Assassin's conviction[edit]

Chenault was convicted of first-degree murder and sentenced to death. The sentence was upheld on appeal, but he was later resentenced to life in prison, partially as a result of the King family's opposition to the death penalty.[15] On August 3, 1995, he suffered a stroke, and was taken to a hospital. On August 19, he died at age 44 of complications from his stroke.[16][17]

Burial[edit]

Alberta King was interred at the South-View Cemetery in Atlanta.[18] Martin Luther King Sr. died of a heart attack on November 11, 1984,[19] at the age of 84, and was interred next to her.[18]

Notes[edit]

  1. ^ a b c d Winchester, Simon (2014-07-01). "Martin Luther King's mother slain in church: From the archive, 1 July 1974". The Guardian. ISSN 0261-3077. Retrieved 2021-01-23.
  2. ^ University, Stanford (2017-06-22). "Alberta Williams born". The Martin Luther King, Jr., Research and Education Institute. Retrieved 2021-01-23.
  3. ^ Ancestry of Rev. Martin Luther King, Jr
  4. ^ a b c d e f g University, Stanford (2017-06-01). "King, Alberta Williams". The Martin Luther King, Jr., Research and Education Institute. Retrieved 2021-01-22.
  5. ^ "Birth Home - Martin Luther King, Jr. National Historical Park (U.S. National Park Service)". www.nps.gov. Retrieved 2021-01-23.
  6. ^ a b c "The Martin Luther King, Jr. Birth Home". History Atlanta. 2014-01-18. Retrieved 2021-01-23.
  7. ^ University, Stanford (2017-05-02). "Farris, (Willie) Christine King". The Martin Luther King, Jr., Research and Education Institute. Retrieved 2021-01-22.
  8. ^ University, Stanford (2017-06-01). "King, Alfred Daniel Williams". The Martin Luther King, Jr., Research and Education Institute. Retrieved 2021-01-22.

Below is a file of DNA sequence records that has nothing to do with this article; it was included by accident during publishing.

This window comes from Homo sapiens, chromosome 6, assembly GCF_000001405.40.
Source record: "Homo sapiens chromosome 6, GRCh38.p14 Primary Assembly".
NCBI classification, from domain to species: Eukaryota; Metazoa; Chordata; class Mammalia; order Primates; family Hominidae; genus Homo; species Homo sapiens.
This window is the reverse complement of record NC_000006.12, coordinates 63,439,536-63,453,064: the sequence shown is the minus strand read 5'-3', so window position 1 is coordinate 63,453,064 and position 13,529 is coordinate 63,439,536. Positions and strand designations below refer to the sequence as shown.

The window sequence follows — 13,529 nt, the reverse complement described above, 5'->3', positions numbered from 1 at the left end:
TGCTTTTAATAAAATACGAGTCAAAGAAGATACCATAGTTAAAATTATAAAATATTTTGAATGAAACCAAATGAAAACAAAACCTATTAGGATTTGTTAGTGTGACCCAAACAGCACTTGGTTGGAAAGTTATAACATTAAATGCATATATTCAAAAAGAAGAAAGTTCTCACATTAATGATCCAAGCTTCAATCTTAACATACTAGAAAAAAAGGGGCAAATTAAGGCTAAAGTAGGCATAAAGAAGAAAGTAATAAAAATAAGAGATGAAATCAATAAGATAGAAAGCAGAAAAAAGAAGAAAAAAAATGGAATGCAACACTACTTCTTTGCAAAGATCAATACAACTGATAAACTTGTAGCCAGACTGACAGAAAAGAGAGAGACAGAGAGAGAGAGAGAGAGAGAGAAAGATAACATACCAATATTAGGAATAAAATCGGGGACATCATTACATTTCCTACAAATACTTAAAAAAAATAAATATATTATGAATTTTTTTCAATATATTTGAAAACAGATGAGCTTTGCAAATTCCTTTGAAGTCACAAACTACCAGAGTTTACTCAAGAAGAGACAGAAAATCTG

9. ^ University, Stanford (2017-06-12). "King, Martin Luther, Sr". The Martin Luther King, Jr., Research and Education Institute. Retrieved 2021-01-23.
  10. ^ University, Stanford (2017-04-18). "Alberta Williams King receives BA from Morris Brown College". The Martin Luther King, Jr., Research and Education Institute. Retrieved 2021-01-23.
  11. ^ Lewis V. Baldwin, The Voice of Conscience: The Church in the Mind of Martin Luther King, Jr (New York: Oxford University Press, 2010, 27)
  12. ^ a b c "In Memory of 'Mama King'". Ebony. September 1974.
  13. ^ "Slaying of Mrs. Martin Luther King Sr." The Decatur Daily Review, July 3, 1974, p.6
  14. ^ "I Gave Marcus the Key" Dayton Daily News, July 3, 1974, pp.1, 15
  15. ^ a b Burns, Rebecca (2012-06-28). "The Murder of Alberta King". Atlanta Magazine. Retrieved 2021-01-23.
  16. ^ The Seattle Times: Living: Martin King 3rd: living up to society's expectations
  17. ^ Saxon, Wolfgang (August 22, 1995). "M. W. Chenault, 44, Gunman Who Killed Mother of Dr. King". The New York Times.
  18. ^ a b "South-View Cemetery". Official Georgia Tourism & Travel Website | Explore Georgia.org. Retrieved 2021-01-23.
  19. ^ Aaseng, Nathan (2014). African-American Religious Leaders. Facts on File. p. 134. ISBN 978-0816078684.

References[edit]

External links[edit]